You'll even learn about a ferocious debate over the possibility of extra-terrestrial life that had its roots in the 13th century.

The debate—which Professor Gregory dubs "The Extra-Terrestrial Life Fiasco"—ultimately involved Thomas Aquinas, the papacy (more than once), Thomas Paine, and the Master of Cambridge University's Trinity College.

Captivating Portraits of an Era and Its People

The debate is just one of many episodes that amplify the themes of the course and are simply fascinating in their own right, conveying a vivid portrait of an era and the people who helped shape it.

You'll learn how:

  • the already raging firestorm over the possibility of evolution led Darwin to delay publishing his own findings
  • the poet Samuel Taylor Coleridge was involved in coining the term, "scientist"
  • the self-educated daughter of a British naval officer became a major scientific authority in Victorian Britain.

This course will give you a multi-disciplined picture of science in its historical context as it explores the ideas that took the world by storm.

Beyond that obvious benefit, it will also allow you to enjoy a provocative and nuanced look into an era of excitement and exploration, as scientific thought changed and adapted to accommodate a radically changing world.

This history of science series beginning in the 18th century works very well on its own, and is also designed to follow chronologically from Professor Lawrence M. Principe's 36-lecture course on the history of the foundations of science, The History of Science: Antiquity to 1700.

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36 lectures
 |  Average 30 minutes each
  • 1
    Science in the 18th and 19th Centuries
    Professor Frederick Gregory begins the course by considering the special challenges facing anyone wishing to understand and learn from the natural sciences of the past, and introducing the major subjects and themes of the course. x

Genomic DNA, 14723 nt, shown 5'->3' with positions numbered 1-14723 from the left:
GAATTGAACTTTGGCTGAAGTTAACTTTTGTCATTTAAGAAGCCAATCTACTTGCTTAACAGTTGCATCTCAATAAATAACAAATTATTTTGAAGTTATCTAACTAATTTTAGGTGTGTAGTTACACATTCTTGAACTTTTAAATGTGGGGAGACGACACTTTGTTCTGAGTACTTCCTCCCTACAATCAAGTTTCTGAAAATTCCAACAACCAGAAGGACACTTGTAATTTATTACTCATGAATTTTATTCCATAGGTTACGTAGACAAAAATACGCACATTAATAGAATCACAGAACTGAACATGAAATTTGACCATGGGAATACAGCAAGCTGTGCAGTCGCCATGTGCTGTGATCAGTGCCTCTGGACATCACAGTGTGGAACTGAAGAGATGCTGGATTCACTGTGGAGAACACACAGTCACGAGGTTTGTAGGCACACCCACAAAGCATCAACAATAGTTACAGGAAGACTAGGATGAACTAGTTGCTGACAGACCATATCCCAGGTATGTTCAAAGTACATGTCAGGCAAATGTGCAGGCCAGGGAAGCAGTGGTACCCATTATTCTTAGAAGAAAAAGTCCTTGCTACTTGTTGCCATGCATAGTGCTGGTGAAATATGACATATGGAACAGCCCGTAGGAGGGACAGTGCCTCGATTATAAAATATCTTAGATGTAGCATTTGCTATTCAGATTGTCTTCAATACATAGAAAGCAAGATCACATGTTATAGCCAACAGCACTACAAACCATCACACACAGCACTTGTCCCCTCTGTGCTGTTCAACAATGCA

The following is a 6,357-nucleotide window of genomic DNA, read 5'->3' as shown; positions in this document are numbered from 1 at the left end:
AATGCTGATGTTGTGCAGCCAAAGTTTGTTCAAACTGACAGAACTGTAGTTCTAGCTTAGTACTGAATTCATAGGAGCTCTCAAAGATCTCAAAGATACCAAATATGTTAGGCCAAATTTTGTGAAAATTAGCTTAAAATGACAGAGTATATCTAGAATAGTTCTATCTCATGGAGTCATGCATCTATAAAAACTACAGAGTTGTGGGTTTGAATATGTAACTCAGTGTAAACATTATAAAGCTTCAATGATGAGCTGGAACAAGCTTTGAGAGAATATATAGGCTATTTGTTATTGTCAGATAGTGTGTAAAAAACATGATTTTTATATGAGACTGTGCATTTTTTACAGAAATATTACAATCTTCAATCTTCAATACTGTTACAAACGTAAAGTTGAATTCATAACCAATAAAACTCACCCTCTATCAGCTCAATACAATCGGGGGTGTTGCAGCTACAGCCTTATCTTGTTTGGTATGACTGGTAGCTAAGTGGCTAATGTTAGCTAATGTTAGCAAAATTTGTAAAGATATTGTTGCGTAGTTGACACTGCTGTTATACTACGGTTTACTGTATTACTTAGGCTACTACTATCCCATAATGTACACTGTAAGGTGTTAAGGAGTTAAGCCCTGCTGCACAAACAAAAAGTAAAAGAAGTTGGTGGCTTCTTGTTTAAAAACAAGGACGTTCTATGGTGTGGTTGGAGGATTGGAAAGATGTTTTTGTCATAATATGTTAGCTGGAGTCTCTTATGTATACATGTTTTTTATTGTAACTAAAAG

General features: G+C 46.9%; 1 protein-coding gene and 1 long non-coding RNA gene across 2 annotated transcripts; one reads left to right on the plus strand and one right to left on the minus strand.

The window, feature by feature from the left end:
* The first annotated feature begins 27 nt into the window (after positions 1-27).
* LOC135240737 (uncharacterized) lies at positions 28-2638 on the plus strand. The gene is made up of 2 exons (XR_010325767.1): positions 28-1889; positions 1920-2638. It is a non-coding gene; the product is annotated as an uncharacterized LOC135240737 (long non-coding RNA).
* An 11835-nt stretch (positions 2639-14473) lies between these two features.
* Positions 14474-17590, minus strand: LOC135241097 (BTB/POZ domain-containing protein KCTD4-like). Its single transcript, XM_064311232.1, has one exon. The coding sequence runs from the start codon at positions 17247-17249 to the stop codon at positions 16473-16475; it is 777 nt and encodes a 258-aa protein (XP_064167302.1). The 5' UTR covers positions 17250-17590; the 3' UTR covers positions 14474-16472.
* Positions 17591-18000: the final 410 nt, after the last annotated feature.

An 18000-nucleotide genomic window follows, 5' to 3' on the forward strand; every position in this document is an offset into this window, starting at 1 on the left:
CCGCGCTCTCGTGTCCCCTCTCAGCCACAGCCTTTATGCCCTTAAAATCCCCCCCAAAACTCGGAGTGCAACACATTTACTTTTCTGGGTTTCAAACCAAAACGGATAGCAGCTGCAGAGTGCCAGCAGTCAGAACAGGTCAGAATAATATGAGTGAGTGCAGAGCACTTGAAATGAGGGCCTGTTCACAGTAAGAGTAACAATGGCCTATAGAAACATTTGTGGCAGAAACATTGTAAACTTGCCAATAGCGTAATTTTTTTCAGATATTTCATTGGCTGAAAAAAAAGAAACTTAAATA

• 2
    Consolidating Newton's Achievement
    This lecture explains how Newton's theories were received by leading thinkers in France and Germany and describes the events that led to the eventual creation of a worldview that claimed Newton as its hero. x
  • 3
    Theories of the Earth
    Just as natural philosophers subjected the heavens to the rule of natural law over the course of the 18th century, so too did they scrutinize the Earth and its past with the same intent. x
  • 4
    Grappling with Rock Formations
    In the 18th century, the scope of German mineralogy expanded to include more than merely the mineral content of the Earth's crust. x
  • 5
    Alchemy under Pressure
    The alchemical understanding concerning the interactions among various material substances was challenged in an attempt to define a rational approach to chemistry. x
  • 6
    Lavoisier and the New French Chemistry
    Investigators in Britain, Germany, and France sought to identify the properties of "airs" (gases) and to explore how they interact. x
  • 7
    The Classification of Living Things
    The view of living things that 18th-century natural philosophers inherited from their predecessors was challenged in this era. x
  • 8
    How the Embryo Develops
    How do embryos of different organisms, which seem in their earliest stages to resemble each other, know how and when to follow different paths to produce different adult forms? We examine the debate over embryonic development. x
  • 9
    Medical Healers and Their Roles
    This lecture examines the general understanding of health and disease of the 18th century as well as the bewildering array of medical healers that graced the countryside. x
  • 10